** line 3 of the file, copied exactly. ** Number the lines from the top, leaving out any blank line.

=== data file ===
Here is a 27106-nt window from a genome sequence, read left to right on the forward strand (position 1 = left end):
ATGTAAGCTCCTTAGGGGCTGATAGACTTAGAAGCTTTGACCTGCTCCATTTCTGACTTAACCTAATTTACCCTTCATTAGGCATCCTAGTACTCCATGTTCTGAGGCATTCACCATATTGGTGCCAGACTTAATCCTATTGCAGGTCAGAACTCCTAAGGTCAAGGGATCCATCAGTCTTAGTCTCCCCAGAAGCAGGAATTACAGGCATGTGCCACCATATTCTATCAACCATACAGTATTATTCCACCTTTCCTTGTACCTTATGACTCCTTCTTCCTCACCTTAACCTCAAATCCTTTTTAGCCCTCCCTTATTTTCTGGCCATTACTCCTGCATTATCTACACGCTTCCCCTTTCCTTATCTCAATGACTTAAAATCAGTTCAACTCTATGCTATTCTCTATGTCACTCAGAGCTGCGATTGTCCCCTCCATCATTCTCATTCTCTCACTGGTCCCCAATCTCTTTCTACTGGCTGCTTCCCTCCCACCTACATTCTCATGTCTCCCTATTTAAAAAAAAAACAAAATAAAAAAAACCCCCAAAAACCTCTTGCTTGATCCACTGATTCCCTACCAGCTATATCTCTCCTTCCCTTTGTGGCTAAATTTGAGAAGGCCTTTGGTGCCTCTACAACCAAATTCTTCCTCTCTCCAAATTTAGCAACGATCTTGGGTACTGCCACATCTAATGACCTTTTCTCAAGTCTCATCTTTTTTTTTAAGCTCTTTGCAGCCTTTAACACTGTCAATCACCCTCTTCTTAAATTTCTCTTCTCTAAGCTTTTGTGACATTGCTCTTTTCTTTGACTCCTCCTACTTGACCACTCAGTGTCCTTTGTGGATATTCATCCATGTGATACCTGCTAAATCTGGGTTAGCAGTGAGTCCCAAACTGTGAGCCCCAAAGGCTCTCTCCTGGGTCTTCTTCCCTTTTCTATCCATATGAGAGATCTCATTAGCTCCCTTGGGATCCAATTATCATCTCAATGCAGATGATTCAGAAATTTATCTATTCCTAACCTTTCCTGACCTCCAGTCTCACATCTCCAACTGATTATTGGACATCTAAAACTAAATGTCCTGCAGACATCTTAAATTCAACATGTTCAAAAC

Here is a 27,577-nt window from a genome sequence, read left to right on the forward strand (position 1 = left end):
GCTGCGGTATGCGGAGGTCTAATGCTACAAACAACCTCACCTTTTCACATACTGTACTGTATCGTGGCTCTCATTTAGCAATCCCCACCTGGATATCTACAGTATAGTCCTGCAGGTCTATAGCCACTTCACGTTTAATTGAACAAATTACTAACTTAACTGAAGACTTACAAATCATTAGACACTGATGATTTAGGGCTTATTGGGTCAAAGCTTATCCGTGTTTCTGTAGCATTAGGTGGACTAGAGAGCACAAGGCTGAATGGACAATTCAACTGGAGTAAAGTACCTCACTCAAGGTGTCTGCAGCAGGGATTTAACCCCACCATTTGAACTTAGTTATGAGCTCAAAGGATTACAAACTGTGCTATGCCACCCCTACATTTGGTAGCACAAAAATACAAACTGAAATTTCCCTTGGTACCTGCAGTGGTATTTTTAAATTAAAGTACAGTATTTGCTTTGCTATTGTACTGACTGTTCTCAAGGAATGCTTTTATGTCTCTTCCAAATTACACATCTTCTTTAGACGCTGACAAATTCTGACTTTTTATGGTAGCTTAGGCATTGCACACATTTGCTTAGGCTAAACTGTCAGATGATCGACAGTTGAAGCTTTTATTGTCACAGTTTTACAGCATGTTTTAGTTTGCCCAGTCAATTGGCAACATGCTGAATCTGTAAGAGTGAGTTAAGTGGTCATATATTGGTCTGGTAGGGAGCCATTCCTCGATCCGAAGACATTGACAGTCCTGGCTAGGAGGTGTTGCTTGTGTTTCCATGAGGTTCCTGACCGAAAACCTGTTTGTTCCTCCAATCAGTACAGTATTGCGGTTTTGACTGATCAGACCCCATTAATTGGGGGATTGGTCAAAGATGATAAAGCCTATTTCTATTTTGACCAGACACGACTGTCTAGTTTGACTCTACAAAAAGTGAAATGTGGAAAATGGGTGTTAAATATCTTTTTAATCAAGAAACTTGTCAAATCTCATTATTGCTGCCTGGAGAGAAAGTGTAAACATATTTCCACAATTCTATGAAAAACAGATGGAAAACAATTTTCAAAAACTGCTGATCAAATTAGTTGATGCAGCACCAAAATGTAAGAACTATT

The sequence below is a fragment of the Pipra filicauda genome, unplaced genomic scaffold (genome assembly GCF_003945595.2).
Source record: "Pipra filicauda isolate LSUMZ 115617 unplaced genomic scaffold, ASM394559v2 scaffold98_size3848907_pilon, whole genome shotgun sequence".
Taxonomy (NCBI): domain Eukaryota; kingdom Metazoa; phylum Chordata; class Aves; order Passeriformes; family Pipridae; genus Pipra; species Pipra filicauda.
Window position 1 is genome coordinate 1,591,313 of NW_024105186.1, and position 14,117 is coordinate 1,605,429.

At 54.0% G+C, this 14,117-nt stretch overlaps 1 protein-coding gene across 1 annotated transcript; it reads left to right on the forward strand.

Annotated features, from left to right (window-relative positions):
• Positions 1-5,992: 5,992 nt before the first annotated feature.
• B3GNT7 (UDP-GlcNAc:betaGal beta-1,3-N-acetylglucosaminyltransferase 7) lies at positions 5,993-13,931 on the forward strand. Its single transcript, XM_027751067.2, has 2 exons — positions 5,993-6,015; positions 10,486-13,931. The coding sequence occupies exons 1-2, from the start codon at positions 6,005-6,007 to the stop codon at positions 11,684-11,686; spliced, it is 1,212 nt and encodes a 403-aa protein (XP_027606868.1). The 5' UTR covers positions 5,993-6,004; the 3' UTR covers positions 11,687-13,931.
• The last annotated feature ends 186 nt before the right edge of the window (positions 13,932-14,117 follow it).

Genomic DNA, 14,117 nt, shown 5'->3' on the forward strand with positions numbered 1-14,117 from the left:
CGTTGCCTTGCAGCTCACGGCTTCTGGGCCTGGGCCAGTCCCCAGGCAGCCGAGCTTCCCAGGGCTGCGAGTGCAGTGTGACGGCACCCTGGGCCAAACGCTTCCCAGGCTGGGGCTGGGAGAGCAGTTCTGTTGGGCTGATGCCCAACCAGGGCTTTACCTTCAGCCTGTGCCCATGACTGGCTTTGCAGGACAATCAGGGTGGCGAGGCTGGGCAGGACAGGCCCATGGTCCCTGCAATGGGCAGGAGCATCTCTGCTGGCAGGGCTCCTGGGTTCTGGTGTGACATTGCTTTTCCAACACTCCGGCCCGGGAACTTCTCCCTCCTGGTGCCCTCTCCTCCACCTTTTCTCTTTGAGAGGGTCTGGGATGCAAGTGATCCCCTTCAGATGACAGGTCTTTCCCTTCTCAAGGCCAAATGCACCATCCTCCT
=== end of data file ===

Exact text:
Here is a 27,577-nt window from a genome sequence, read left to right on the forward strand (position 1 = left end):